Eleanor of Toledo, c. 1560
There may be a new contender for the oldest extant illustrated garment. Until now I thought it was the c. 1610 jacket of Margaret Layton, but Daniel Milford-Cottam alerted me to a possible earlier garment worn by Eleanor of Toledo in one of her last portraits that was also possibly her burial gown.
Spanish aristocrat Eleanor of Toledo married into the Tuscan Medici family at the age of 16. The union brought blue blood into the Medici clan, money into Eleanor’s family, and produced 11 children. Ill health plagued Eleanor most of her life and in 1562 she died from Malaria at about age 40.
The recovered bodice from her tomb looking like a very possible match to the dress in her portrait
In the 19th century her tomb was opened and body exhumed. The funereal dress she had been buried in was removed and is now kept in the Pitti Palace in Florence (the home bought by Eleanor and Cosimo Medici in 1549 that became the residence of the ruling families of Tuscany.) The sleeveless dress has metallic embroidery that seems to resemble what can be seen of the same bodice in one of her last portraits.
There is an interesting article that talks more about Eleanor of Toledo’s portraits, gowns and makes the initial supposition that the burial garment may be the one shown in her portrait.
Schwarz depicted with his employee Jacob Fugger on left, and in an elaborate red and yellow slashed silk outfit. A recreation of this outfit was done by a costumer and is shown in a film on the BBC link at the bottom of this blog.
In 1520, 23 year old Matthaeus Schwarz began a record of his fashionable life. He started commissioning watercolour paintings of himself wearing his latest clothes. For forty years he kept a record of his fashions while he worked as the head accountant for the wealthy merchant and banking Fugger family of Augsburg, Germany.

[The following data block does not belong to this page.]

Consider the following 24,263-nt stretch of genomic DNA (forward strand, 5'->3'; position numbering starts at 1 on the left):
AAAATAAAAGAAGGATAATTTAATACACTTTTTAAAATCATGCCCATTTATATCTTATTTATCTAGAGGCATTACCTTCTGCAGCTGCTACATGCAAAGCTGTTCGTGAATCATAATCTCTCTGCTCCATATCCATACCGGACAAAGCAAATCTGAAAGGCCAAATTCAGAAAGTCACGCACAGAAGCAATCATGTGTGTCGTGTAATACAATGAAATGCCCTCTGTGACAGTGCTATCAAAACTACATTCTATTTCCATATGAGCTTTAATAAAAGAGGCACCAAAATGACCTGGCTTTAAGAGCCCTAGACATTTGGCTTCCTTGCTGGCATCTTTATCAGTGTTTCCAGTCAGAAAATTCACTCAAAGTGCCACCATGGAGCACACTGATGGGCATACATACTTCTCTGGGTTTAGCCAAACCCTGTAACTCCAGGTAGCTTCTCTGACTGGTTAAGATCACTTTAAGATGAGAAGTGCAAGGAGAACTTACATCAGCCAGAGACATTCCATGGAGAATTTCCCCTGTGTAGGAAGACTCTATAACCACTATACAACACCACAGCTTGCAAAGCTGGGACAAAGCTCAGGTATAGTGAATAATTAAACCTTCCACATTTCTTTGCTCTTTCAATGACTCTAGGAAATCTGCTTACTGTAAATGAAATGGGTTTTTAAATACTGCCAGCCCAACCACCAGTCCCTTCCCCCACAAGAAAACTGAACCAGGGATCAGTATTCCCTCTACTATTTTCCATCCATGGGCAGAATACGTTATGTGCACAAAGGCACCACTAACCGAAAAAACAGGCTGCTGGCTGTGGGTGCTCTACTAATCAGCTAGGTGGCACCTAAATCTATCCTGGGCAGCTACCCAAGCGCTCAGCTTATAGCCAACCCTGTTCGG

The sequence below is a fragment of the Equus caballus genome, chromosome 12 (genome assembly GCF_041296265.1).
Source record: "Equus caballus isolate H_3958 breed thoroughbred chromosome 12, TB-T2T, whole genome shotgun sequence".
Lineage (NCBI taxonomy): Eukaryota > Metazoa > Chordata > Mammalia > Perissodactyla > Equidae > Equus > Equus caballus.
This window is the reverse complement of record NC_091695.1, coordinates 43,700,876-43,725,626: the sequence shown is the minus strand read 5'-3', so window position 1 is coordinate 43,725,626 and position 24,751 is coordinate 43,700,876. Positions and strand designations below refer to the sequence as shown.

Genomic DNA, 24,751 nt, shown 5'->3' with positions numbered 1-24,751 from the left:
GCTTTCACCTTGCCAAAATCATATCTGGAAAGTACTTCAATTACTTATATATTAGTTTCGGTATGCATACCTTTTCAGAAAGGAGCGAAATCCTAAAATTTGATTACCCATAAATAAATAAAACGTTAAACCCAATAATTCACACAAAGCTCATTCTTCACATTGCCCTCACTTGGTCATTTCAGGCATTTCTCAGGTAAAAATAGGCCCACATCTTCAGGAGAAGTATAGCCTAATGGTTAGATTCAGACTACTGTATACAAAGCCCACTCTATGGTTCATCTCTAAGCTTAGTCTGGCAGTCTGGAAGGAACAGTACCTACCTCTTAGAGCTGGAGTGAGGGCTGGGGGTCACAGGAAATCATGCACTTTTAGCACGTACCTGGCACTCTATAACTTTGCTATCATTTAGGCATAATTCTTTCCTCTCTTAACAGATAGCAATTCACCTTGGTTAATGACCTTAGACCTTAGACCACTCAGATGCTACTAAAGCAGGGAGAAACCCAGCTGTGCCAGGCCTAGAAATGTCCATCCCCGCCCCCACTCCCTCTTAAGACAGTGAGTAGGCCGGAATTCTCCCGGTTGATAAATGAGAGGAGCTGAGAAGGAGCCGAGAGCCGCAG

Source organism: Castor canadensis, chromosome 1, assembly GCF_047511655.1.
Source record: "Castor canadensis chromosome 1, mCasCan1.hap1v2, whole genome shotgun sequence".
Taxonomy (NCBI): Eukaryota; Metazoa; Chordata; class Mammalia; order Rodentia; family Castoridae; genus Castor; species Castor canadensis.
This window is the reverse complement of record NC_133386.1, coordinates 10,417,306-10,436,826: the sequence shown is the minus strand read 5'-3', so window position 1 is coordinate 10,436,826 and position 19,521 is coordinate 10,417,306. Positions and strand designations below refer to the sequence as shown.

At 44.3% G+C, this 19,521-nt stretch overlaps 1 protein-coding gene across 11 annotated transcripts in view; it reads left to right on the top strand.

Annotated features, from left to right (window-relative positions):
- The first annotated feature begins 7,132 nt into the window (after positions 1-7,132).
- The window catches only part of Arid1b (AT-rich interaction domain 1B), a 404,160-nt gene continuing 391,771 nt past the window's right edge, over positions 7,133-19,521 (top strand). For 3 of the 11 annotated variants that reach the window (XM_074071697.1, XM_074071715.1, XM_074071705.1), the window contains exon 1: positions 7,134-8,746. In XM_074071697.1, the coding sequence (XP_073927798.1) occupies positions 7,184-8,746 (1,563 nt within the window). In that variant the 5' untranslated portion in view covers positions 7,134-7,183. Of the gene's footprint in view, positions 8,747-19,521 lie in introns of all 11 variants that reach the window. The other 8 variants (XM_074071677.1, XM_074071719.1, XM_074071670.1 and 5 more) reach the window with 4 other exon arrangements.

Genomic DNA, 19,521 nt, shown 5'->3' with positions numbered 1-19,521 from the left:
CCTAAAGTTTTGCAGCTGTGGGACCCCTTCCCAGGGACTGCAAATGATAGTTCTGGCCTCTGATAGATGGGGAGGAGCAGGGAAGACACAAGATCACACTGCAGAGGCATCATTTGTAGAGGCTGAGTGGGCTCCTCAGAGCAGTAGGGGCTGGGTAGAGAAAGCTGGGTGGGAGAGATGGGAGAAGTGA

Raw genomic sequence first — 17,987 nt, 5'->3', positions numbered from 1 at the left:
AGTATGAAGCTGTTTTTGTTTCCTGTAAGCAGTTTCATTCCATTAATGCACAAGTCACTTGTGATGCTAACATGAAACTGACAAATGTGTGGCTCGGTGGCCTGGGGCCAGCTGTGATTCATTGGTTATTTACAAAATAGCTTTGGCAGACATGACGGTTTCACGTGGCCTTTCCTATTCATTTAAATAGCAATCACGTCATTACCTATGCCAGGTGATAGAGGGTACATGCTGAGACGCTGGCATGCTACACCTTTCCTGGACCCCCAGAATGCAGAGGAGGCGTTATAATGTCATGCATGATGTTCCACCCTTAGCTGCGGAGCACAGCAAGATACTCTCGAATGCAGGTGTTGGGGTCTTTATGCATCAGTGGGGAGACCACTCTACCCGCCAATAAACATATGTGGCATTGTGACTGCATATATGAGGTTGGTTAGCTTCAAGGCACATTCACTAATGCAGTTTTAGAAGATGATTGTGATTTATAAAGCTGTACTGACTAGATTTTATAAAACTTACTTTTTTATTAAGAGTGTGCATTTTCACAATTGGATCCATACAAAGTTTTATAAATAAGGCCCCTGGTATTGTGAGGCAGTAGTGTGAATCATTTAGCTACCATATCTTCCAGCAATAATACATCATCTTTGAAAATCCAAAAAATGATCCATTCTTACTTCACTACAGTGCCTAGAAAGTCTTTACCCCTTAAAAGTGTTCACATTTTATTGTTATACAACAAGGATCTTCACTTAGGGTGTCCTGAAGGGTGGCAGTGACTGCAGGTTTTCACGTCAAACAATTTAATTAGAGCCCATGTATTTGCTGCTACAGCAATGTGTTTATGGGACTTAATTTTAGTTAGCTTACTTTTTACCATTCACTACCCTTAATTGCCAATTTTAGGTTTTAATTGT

His well-paid position afforded Schwarz the luxury of his habit for looking good. Starting with an initial commission of 36 pictures to cover a retrospective of his early life to age 23, Schwarz would ultimately have 137 watercolour portraits done of himself, painted by three different artists. When he turned 63 he had the pages bound into a volume, but continued to have portraits done until he was 67 years old.
The outfit on the left depicts Schwarz wearing a doublet with a remarakble 4,800 tiny snips or ‘pinks’ in the fabric, and on right in four types of mourning dress following his father’s death.
As a member of the emerging middle class Schwarz had the money to dress well but not necessarily the right to wear whatever he chose. He was bound by social conventions and sumptuary laws that forbid certain luxuries or extravagances to those not of noble birth. However, in the typical pursuit of fashion, when something is suppressed something else blossoms to excess elsewhere in the outfit, and Schwarz’ cutting-edge outfits rarely show restraint.
Schwarz married at the age of 41, and although he tried to convince his son to carry on the project, the fashionable pursuit eventually ended, leaving a legacy of the first known ongoing period account of fashion. Schwarz died at the age of 77 and the fashion book was handed down through the family for generations. The book is now kept in a small museum in Braunschweig, Germany. For more information about this remarkable document and a video of one of his pieces being recreated and worn, check out this link.